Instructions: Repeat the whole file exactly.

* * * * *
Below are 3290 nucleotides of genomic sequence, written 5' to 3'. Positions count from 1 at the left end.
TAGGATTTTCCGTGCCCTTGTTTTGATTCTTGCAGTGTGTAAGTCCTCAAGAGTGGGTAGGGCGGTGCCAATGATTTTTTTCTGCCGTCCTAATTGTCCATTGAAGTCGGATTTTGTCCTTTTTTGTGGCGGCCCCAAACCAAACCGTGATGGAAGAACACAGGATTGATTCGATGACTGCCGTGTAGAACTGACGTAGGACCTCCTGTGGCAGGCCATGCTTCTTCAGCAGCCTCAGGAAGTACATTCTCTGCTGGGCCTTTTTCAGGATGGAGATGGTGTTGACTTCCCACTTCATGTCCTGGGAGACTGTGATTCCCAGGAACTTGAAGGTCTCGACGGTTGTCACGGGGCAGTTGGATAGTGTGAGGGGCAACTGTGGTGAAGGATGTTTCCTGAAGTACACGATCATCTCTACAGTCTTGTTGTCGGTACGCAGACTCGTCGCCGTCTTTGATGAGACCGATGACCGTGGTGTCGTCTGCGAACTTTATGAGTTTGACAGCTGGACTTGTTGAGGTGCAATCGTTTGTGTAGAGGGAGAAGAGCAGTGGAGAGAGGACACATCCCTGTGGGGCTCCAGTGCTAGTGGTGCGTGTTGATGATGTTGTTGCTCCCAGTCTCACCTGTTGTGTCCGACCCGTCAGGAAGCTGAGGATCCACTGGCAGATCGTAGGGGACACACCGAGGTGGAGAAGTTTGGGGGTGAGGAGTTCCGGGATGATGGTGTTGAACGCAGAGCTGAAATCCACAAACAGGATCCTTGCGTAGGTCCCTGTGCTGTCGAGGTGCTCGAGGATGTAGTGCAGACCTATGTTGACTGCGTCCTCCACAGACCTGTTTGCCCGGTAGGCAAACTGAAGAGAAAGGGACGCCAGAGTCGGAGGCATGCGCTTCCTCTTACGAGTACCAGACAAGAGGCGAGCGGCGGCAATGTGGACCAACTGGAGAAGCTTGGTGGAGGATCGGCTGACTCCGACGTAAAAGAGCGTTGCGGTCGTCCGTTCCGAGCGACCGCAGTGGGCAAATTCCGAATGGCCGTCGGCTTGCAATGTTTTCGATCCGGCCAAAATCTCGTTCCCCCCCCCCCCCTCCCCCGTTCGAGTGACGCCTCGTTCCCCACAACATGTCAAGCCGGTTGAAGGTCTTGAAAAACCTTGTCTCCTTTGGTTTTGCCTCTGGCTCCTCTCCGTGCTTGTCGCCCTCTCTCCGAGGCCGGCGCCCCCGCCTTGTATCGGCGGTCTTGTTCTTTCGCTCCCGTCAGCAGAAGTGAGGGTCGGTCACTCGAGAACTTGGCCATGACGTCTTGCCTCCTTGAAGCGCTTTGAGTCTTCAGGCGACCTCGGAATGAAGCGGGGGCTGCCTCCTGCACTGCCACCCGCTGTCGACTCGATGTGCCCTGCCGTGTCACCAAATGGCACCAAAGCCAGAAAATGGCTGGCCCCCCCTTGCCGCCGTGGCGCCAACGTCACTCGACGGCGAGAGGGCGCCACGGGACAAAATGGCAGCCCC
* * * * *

Below are 3290 nucleotides of genomic sequence, written 5' to 3'. Positions count from 1 at the left end.
TAGGATTTTCCGTGCCCTTGTTTTGATTCTTGCAGTGTGTAAGTCCTCAAGAGTGGGTAGGGCGGTGCCAATGATTTTTTTCTGCCGTCCTAATTGTCCATTGAAGTCGGATTTTGTCCTTTTTTGTGGCGGCCCCAAACCAAACCGTGATGGAAGAACACAGGATTGATTCGATGACTGCCGTGTAGAACTGACGTAGGACCTCCTGTGGCAGGCCATGCTTCTTCAGCAGCCTCAGGAAGTACATTCTCTGCTGGGCCTTTTTCAGGATGGAGATGGTGTTGACTTCCCACTTCATGTCCTGGGAGACTGTGATTCCCAGGAACTTGAAGGTCTCGACGGTTGTCACGGGGCAGTTGGATAGTGTGAGGGGCAACTGTGGTGAAGGATGTTTCCTGAAGTACACGATCATCTCTACAGTCTTGTTGTCGGTACGCAGACTCGTCGCCGTCTTTGATGAGACCGATGACCGTGGTGTCGTCTGCGAACTTTATGAGTTTGACAGCTGGACTTGTTGAGGTGCAATCGTTTGTGTAGAGGGAGAAGAGCAGTGGAGAGAGGACACATCCCTGTGGGGCTCCAGTGCTAGTGGTGCGTGTTGATGATGTTGTTGCTCCCAGTCTCACCTGTTGTGTCCGACCCGTCAGGAAGCTGAGGATCCACTGGCAGATCGTAGGGGACACACCGAGGTGGAGAAGTTTGGGGGTGAGGAGTTCCGGGATGATGGTGTTGAACGCAGAGCTGAAATCCACAAACAGGATCCTTGCGTAGGTCCCTGTGCTGTCGAGGTGCTCGAGGATGTAGTGCAGACCTATGTTGACTGCGTCCTCCACAGACCTGTTTGCCCGGTAGGCAAACTGAAGAGAAAGGGACGCCAGAGTCGGAGGCATGCGCTTCCTCTTACGAGTACCAGACAAGAGGCGAGCGGCGGCAATGTGGACCAACTGGAGAAGCTTGGTGGAGGATCGGCTGACTCCGACGTAAAAGAGCGTTGCGGTCGTCCGTTCCGAGCGACCGCAGTGGGCAAATTCCGAATGGCCGTCGGCTTGCAATGTTTTCGATCCGGCCAAAATCTCGTTCCCCCCCCCCCCCTCCCCCGTTCGAGTGACGCCTCGTTCCCCACAACATGTCAAGCCGGTTGAAGGTCTTGAAAAACCTTGTCTCCTTTGGTTTTGCCTCTGGCTCCTCTCCGTGCTTGTCGCCCTCTCTCCGAGGCCGGCGCCCCCGCCTTGTATCGGCGGTCTTGTTCTTTCGCTCCCGTCAGCAGAAGTGAGGGTCGGTCACTCGAGAACTTGGCCATGACGTCTTGCCTCCTTGAAGCGCTTTGAGTCTTCAGGCGACCTCGGAATGAAGCGGGGGCTGCCTCCTGCACTGCCACCCGCTGTCGACTCGATGTGCCCTGCCGTGTCACCAAATGGCACCAAAGCCAGAAAATGGCTGGCCCCCCCTTGCCGCCGTGGCGCCAACGTCACTCGACGGCGAGAGGGCGCCACGGGACAAAATGGCAGCCCC